On this basis, the Panel defined the safety and acceptability criteria as follows:

To be considered acceptable, a concept for managing nuclear fuel wastes must

• have broad public support;

• be safe from both a technical and a social perspective;

• have been developed within a sound ethical and social assessment framework;

• have the support of Aboriginal people;

• be selected after comparison with the risks, costs and benefits of other options; and

• be advanced by a stable and trustworthy proponent and overseen by a trustworthy regulator.

To be considered safe, a concept for managing nuclear fuel wastes must be judged, on balance, to

• demonstrate robustness in meeting appropriate regulatory requirements;

• be based on thorough and participatory scenario analyses;

• use realistic data, modelling and natural analogues;

• incorporate sound science and good practices;

• demonstrate flexibility;

• demonstrate that implementation is feasible; and

• integrate peer review and international expertise.


After applying these criteria to the AECL disposal concept, the Panel arrived at the key conclusions listed below. The rationale for them, and an elaboration on the technical and social perspectives of safety, are documented in Chapter 5 of the report.

Key Panel Conclusions

• From a technical perspective, safety of the AECL concept has been on balance adequately demonstrated for a conceptual stage of development, but from a social perspective, it has not.

• As it stands, the AECL concept for deep geological disposal has not been demonstrated to have broad public support. The concept in its current form does not have the required level of acceptability to be adopted as Canada’s approach for managing nuclear fuel wastes.


The Panel considered the steps that must be taken to ensure the safe and acceptable long-term management of nuclear fuel wastes in Canada (in Chapter 6 of the report). It arrived at the following key recommendations.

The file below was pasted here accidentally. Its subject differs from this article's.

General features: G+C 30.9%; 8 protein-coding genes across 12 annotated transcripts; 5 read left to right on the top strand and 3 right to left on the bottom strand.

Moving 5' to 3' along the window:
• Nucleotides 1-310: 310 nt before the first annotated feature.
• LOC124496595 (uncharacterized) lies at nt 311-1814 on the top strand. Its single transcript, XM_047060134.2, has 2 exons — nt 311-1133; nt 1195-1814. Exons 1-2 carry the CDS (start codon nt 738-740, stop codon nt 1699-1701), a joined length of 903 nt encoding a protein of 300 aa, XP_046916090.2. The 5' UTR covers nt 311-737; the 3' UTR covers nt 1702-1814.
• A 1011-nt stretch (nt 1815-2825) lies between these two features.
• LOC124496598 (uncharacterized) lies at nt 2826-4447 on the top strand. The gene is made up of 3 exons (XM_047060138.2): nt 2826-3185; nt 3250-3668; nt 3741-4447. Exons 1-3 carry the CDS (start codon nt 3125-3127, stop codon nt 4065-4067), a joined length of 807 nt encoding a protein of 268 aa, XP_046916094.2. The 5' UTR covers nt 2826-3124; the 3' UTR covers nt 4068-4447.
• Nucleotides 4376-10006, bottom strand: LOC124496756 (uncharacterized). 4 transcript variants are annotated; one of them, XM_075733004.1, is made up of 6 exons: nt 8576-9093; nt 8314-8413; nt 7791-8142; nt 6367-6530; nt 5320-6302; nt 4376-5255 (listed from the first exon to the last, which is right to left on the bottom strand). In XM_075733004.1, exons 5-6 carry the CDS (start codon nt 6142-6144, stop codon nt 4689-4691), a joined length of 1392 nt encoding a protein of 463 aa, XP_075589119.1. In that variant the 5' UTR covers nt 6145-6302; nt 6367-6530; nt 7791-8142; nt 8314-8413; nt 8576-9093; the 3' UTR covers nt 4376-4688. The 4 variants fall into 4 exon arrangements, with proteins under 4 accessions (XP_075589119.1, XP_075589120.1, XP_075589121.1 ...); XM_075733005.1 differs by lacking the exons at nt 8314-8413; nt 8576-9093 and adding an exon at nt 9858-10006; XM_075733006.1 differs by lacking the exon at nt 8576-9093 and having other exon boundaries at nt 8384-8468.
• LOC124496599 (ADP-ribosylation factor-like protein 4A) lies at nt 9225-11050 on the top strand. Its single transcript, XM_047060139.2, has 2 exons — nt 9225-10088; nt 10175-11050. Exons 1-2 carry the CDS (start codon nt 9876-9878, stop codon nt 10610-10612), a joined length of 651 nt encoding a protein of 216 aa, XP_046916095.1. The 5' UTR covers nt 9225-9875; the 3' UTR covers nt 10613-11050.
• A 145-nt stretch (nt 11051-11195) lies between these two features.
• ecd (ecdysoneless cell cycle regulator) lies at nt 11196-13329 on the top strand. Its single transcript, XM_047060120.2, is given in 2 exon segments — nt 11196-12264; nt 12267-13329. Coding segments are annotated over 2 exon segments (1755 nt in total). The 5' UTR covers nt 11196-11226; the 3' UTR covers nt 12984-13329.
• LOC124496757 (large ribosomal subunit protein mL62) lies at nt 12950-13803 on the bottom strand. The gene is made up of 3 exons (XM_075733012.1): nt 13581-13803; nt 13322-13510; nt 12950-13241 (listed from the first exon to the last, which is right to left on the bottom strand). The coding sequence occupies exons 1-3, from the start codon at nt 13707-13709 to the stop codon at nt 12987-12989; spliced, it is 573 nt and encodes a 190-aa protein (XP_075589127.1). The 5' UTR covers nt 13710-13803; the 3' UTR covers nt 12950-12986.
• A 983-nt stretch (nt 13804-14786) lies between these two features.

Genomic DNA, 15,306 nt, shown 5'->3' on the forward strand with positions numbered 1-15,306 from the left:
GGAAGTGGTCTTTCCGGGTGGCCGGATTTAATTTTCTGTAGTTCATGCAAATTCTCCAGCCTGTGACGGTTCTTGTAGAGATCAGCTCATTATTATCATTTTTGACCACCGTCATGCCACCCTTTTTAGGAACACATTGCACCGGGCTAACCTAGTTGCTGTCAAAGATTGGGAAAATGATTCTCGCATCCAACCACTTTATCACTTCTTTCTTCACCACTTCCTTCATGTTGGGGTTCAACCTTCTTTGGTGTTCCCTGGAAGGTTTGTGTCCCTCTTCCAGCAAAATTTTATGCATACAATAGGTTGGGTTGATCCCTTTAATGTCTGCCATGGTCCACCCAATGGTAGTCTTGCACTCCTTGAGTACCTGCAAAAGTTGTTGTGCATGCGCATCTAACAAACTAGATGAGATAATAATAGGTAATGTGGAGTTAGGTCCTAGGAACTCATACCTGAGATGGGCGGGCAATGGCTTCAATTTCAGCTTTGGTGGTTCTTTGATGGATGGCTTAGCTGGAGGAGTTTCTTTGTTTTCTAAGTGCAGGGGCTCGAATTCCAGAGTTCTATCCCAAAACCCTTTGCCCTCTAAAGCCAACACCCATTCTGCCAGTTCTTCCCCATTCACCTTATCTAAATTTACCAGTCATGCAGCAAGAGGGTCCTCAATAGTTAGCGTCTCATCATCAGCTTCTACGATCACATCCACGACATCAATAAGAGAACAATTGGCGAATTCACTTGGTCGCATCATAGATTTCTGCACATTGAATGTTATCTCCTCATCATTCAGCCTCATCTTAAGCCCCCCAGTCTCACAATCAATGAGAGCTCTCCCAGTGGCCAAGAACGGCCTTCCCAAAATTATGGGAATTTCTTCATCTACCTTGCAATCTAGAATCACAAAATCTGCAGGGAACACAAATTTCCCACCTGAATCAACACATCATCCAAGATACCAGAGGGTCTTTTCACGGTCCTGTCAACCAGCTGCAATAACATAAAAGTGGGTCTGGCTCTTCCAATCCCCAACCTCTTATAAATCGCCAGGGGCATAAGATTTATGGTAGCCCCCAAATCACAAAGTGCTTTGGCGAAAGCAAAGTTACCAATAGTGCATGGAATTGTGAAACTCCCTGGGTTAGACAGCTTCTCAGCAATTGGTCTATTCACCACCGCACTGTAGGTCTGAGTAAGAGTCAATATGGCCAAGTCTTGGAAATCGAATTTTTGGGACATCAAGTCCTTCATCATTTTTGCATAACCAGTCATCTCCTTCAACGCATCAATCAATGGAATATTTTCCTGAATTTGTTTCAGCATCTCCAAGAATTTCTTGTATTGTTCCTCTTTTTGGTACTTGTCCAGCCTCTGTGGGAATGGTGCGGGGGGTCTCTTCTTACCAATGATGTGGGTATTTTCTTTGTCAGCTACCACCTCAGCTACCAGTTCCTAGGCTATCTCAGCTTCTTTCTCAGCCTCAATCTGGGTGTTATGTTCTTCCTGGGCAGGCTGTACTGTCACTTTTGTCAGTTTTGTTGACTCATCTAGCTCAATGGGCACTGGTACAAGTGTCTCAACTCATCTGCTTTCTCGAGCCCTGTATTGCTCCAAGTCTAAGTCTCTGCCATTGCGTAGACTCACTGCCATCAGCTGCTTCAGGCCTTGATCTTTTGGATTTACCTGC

Key Panel Recommendations

A number of additional steps are required to develop an approach for managing nuclear fuel wastes in a way that could achieve broad public support. These include

• issuing a policy statement on managing nuclear fuel wastes;

• initiating an Aboriginal participation process;

• creating a nuclear fuel waste management agency (NFWMA);

• conducting a public review of AECB regulatory documents using a more effective consultation process;

• developing a comprehensive public participation plan;

• developing an ethical and social assessment framework; and

• developing and comparing options for managing nuclear fuel wastes.

Taking into account the views of participants in our public hearings and our own analysis, we have developed the following basic recommendations to governments with respect to a management agency:

• that an NFWMA as described in Chapter 6 of the report be established quickly, at arm’s length from the utilities and AECL, with the sole purpose of managing and co-ordinating the full range of activities relating to the long-term management of nuclear fuel wastes;

• that it be fully funded in all its operations from a segregated fund to which only the producers and owners of nuclear fuel wastes would contribute;

• that its board of directors, appointed by the federal government, be representative of key stakeholders;

• that it have a strong and active advisory council representative of a wide variety of interested parties;

• that its purposes, responsibilities and accountability, particularly in relation to the ownership of the wastes, be clearly and explicitly spelled out, preferably in legislation or in its charter of incorporation; and

• that it be subject to multiple oversight mechanisms, including federal regulatory control with respect to its scientific–technical work and the adequacy of its financial guarantees; to policy direction from the federal government; and to regular public review, preferably by Parliament.

Until the foregoing steps have been completed and broad public acceptance of a nuclear fuel waste management approach has been achieved, the search for a specific site should not proceed.

If the AECL concept is chosen as the most acceptable option after implementation of the steps recom-mended above, governments should direct the NFWMA, together with Natural Resources Canada and the AECB or its successor, to undertake the following: review all the social and technical shortcomings identified by the Scientific Review Group and other review participants; establish their priority; and generate a plan to address them. The NFWMA should make this plan publicly available, invite public input, then implement the plan.